Canada, with its long tradition of a credible political middle, has so far avoided such populism, aided and abetted until recently by a resource sector that supported well-paying jobs. With growth now tepid and the middle class squeezed, talk of "inclusive growth" – a relatively new term much in vogue with the Organization for Economic Co-operation and Development and our federal government – is timely.
While its definition remains much too vague, it nonetheless takes aim at the two core failings of the past decade of economics: too little growth and too much concentration of its spoils.
The relationship between growth and distribution, while not decoupled, has become wobbly. The winners from globalization in the United States, aside from the famous 1 per cent, are the wide body of consumers who benefit from inexpensive Asian goods, such as big-screen televisions. The losers are the workers rendered uneconomic by globalization.
Here's what exclusion looks like: living both with the indignity of your own falling standard of living and the anxiety that your children will do no better. As troubling as it is that the average disposable income of the top 10 per cent of U.S. households has soared to 19 times that of the bottom 10 per cent, the fact that OECD educational performance measures parrot these income differences also points to inequality of opportunity.
This is precisely what the United States does not stand for – locking in privilege and knocking down mobility. It's the stuff of a revolt of the masses.
In Europe, with its more robust redistribution policies and solid public-education systems, the problem is more lack of growth – combined with inequality of opportunity for marginalized communities.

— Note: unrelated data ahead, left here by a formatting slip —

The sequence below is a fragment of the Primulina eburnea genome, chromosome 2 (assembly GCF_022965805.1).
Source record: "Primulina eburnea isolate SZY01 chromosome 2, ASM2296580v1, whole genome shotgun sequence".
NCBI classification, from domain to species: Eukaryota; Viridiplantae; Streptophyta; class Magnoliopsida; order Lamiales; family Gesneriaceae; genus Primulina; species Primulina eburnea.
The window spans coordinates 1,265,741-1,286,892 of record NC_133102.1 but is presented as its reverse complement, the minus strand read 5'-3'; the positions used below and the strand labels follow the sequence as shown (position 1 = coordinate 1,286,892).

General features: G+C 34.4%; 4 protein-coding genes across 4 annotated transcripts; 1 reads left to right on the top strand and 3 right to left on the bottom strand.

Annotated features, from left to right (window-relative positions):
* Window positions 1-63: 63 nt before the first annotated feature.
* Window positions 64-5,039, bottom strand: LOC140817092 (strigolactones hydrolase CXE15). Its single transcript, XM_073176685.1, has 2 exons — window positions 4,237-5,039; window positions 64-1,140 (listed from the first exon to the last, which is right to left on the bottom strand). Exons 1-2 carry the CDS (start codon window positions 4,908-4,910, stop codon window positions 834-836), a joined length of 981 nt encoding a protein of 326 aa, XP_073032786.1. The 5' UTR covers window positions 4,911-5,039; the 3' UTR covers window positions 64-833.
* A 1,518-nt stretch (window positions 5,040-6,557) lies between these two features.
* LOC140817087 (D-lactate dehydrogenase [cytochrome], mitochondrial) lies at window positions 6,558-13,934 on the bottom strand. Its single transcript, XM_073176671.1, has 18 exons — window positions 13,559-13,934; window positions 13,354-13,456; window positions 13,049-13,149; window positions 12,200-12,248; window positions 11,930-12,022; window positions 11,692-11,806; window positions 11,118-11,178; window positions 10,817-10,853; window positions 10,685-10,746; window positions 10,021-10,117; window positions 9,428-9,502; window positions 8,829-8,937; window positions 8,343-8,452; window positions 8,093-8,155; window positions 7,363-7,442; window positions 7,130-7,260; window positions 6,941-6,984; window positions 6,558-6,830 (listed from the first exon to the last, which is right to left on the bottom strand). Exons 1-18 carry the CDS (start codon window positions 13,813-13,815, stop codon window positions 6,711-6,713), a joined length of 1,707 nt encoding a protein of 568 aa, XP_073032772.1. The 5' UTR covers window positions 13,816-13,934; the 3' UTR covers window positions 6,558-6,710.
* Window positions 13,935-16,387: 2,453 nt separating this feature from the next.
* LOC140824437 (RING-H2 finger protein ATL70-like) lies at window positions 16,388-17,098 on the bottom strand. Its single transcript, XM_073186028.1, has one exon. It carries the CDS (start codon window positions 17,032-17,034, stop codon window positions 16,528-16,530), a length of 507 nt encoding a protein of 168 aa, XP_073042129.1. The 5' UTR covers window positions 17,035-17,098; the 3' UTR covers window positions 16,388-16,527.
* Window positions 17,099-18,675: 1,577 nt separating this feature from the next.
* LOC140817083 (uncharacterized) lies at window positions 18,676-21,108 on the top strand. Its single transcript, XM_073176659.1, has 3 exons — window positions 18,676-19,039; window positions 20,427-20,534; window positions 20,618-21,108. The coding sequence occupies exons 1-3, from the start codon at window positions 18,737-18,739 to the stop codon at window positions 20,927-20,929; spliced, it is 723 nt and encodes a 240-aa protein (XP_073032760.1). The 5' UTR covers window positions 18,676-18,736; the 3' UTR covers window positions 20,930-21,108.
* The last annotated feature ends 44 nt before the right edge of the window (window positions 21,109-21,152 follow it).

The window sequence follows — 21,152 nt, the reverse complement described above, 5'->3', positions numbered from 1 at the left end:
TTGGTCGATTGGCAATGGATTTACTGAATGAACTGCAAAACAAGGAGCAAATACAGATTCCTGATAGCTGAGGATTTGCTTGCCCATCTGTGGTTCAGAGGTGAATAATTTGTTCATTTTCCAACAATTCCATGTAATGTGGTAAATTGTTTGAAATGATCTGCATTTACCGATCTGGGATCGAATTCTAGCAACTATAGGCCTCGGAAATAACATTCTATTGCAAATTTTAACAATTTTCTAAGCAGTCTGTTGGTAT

In Canada, where we also have serious structural growth challenges, inclusive growth is an opportunity to show our Atlantic allies a different approach.
Governments must fulfill their essential role in assisting those being displaced to adapt and adjust to global competition through world-beating skills training and education and to promote innovation in the goods and services we produce while opening new markets in which to sell them.
They must also shift the policy mix to tackle persistently weaker growth, relying more on pro-growth fiscal policies such as productivity-enhancing strategic infrastructure investments and structural reforms, and less on ultra-low interest rates.
This is hardly the second coming of Keynes, and it will take more than consultations, but with its focus on both words in the term "inclusive growth," our government is at least injecting fresh thinking into a tired discourse. If Canadians really want to help the world, the time is ripe for an economic model capable of becoming the next policy consensus.
PPF holds its Growth Summit in Ottawa on Oct. 12.
Edward Greenspon is CEO of the Public Policy Forum. Kevin Lynch is vice-chair of BMO Financial Group and former clerk of the Privy Council.